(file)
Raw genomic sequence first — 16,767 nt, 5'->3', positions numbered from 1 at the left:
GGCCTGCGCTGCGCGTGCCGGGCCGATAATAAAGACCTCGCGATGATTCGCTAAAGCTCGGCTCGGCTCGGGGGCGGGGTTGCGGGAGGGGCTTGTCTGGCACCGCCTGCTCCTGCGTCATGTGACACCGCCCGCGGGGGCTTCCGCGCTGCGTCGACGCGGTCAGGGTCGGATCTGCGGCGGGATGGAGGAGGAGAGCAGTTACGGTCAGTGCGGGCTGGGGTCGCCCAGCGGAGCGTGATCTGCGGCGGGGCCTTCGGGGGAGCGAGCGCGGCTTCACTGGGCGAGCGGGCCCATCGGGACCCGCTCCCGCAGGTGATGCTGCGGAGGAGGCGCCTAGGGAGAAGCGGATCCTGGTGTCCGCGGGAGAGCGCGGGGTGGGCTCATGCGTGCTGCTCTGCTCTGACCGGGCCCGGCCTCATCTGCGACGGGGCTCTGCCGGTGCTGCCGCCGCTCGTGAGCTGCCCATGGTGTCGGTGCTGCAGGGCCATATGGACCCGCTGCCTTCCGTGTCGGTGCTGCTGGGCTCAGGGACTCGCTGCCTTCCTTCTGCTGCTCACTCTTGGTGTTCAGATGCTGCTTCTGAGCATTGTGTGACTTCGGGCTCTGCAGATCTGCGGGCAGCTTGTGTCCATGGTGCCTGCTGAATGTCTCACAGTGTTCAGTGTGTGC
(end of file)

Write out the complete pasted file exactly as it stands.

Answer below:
Raw genomic sequence first — 16,767 nt, 5'->3', positions numbered from 1 at the left:
GGCCTGCGCTGCGCGTGCCGGGCCGATAATAAAGACCTCGCGATGATTCGCTAAAGCTCGGCTCGGCTCGGGGGCGGGGTTGCGGGAGGGGCTTGTCTGGCACCGCCTGCTCCTGCGTCATGTGACACCGCCCGCGGGGGCTTCCGCGCTGCGTCGACGCGGTCAGGGTCGGATCTGCGGCGGGATGGAGGAGGAGAGCAGTTACGGTCAGTGCGGGCTGGGGTCGCCCAGCGGAGCGTGATCTGCGGCGGGGCCTTCGGGGGAGCGAGCGCGGCTTCACTGGGCGAGCGGGCCCATCGGGACCCGCTCCCGCAGGTGATGCTGCGGAGGAGGCGCCTAGGGAGAAGCGGATCCTGGTGTCCGCGGGAGAGCGCGGGGTGGGCTCATGCGTGCTGCTCTGCTCTGACCGGGCCCGGCCTCATCTGCGACGGGGCTCTGCCGGTGCTGCCGCCGCTCGTGAGCTGCCCATGGTGTCGGTGCTGCAGGGCCATATGGACCCGCTGCCTTCCGTGTCGGTGCTGCTGGGCTCAGGGACTCGCTGCCTTCCTTCTGCTGCTCACTCTTGGTGTTCAGATGCTGCTTCTGAGCATTGTGTGACTTCGGGCTCTGCAGATCTGCGGGCAGCTTGTGTCCATGGTGCCTGCTGAATGTCTCACAGTGTTCAGTGTGTGC